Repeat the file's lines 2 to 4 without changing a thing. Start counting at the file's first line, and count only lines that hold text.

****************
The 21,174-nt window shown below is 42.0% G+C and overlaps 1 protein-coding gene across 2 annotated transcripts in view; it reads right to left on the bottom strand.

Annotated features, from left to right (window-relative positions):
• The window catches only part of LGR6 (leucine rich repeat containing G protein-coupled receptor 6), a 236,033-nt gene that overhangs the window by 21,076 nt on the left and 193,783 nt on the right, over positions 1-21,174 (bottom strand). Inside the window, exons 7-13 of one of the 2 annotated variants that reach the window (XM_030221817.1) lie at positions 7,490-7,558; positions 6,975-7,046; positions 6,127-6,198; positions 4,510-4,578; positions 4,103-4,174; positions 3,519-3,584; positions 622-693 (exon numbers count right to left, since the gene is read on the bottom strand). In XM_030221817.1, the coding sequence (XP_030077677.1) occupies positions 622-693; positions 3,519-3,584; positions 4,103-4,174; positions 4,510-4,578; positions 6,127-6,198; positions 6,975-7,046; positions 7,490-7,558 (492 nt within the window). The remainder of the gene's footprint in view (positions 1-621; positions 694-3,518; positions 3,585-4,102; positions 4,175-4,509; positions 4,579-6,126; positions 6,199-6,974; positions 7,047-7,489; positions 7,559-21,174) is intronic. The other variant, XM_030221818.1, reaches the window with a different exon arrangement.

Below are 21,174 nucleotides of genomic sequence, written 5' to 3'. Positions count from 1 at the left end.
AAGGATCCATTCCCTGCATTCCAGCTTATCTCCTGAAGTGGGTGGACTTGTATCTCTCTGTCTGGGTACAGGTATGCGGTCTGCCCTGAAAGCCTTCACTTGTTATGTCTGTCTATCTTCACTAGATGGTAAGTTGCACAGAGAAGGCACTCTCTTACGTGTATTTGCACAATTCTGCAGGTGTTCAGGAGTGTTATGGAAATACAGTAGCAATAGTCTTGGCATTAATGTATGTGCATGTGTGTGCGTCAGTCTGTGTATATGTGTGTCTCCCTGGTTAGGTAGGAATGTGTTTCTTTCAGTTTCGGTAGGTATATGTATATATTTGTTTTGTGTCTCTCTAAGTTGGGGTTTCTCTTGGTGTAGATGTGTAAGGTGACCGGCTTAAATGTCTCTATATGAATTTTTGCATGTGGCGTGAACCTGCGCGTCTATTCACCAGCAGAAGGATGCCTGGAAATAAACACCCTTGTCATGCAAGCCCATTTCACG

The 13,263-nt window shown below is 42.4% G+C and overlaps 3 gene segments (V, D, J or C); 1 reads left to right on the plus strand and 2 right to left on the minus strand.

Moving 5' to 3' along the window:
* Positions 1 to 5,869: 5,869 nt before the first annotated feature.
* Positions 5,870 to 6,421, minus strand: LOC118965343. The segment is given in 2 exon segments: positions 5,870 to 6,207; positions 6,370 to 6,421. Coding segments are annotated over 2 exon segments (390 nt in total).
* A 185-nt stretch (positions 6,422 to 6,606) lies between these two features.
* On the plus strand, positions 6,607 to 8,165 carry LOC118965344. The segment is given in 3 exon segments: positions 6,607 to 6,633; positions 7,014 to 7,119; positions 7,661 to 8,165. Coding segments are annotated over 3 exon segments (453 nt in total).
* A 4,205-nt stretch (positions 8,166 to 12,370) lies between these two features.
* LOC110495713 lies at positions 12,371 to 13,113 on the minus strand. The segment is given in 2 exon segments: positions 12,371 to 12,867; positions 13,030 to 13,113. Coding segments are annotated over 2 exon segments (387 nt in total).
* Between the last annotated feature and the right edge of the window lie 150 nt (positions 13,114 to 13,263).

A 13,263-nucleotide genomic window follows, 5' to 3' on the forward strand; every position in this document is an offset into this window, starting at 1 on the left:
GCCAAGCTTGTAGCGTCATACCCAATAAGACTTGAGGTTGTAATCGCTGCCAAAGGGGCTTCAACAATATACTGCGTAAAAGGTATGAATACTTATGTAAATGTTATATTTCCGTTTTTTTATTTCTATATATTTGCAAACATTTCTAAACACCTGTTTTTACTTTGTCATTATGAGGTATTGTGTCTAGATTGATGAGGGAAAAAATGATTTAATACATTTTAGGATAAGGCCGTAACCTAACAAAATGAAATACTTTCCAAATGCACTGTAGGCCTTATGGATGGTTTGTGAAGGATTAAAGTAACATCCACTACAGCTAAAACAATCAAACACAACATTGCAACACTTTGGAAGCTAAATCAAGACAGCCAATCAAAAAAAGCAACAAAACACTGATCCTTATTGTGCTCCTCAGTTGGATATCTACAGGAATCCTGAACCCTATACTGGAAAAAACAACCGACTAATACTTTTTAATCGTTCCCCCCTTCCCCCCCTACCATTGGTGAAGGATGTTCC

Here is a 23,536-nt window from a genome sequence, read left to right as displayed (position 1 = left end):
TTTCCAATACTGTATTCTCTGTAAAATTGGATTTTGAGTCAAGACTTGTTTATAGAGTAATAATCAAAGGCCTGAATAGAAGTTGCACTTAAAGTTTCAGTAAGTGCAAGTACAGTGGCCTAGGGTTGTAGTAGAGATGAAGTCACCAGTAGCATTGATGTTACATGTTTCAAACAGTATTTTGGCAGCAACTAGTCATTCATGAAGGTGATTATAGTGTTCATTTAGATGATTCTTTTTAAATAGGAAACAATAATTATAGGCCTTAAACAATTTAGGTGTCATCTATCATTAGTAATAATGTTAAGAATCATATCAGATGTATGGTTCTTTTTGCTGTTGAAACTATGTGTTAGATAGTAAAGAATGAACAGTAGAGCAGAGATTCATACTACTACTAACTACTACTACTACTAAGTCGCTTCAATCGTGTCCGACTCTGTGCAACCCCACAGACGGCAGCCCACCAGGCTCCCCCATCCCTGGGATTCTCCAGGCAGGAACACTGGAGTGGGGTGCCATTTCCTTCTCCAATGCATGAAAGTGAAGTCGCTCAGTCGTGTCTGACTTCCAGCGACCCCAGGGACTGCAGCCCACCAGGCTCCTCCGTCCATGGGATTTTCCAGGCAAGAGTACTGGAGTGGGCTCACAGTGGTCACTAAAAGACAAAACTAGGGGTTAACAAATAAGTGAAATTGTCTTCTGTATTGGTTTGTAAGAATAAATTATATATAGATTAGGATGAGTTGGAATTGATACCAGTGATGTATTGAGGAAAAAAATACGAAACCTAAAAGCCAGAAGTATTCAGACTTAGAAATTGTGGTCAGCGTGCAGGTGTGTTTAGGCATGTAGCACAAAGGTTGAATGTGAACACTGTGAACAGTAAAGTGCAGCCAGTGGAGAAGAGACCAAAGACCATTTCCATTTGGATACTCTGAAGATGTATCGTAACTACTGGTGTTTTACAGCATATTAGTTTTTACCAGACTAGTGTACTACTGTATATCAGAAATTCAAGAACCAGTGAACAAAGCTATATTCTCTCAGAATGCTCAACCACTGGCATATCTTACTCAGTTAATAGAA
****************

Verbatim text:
Annotated features, from left to right (window-relative positions):
• The window catches only part of LGR6 (leucine rich repeat containing G protein-coupled receptor 6), a 236,033-nt gene that overhangs the window by 21,076 nt on the left and 193,783 nt on the right, over positions 1-21,174 (bottom strand). Inside the window, exons 7-13 of one of the 2 annotated variants that reach the window (XM_030221817.1) lie at positions 7,490-7,558; positions 6,975-7,046; positions 6,127-6,198; positions 4,510-4,578; positions 4,103-4,174; positions 3,519-3,584; positions 622-693 (exon numbers count right to left, since the gene is read on the bottom strand). In XM_030221817.1, the coding sequence (XP_030077677.1) occupies positions 622-693; positions 3,519-3,584; positions 4,103-4,174; positions 4,510-4,578; positions 6,127-6,198; positions 6,975-7,046; positions 7,490-7,558 (492 nt within the window). The remainder of the gene's footprint in view (positions 1-621; positions 694-3,518; positions 3,585-4,102; positions 4,175-4,509; positions 4,579-6,126; positions 6,199-6,974; positions 7,047-7,489; positions 7,559-21,174) is intronic. The other variant, XM_030221818.1, reaches the window with a different exon arrangement.

Below are 21,174 nucleotides of genomic sequence, written 5' to 3'. Positions count from 1 at the left end.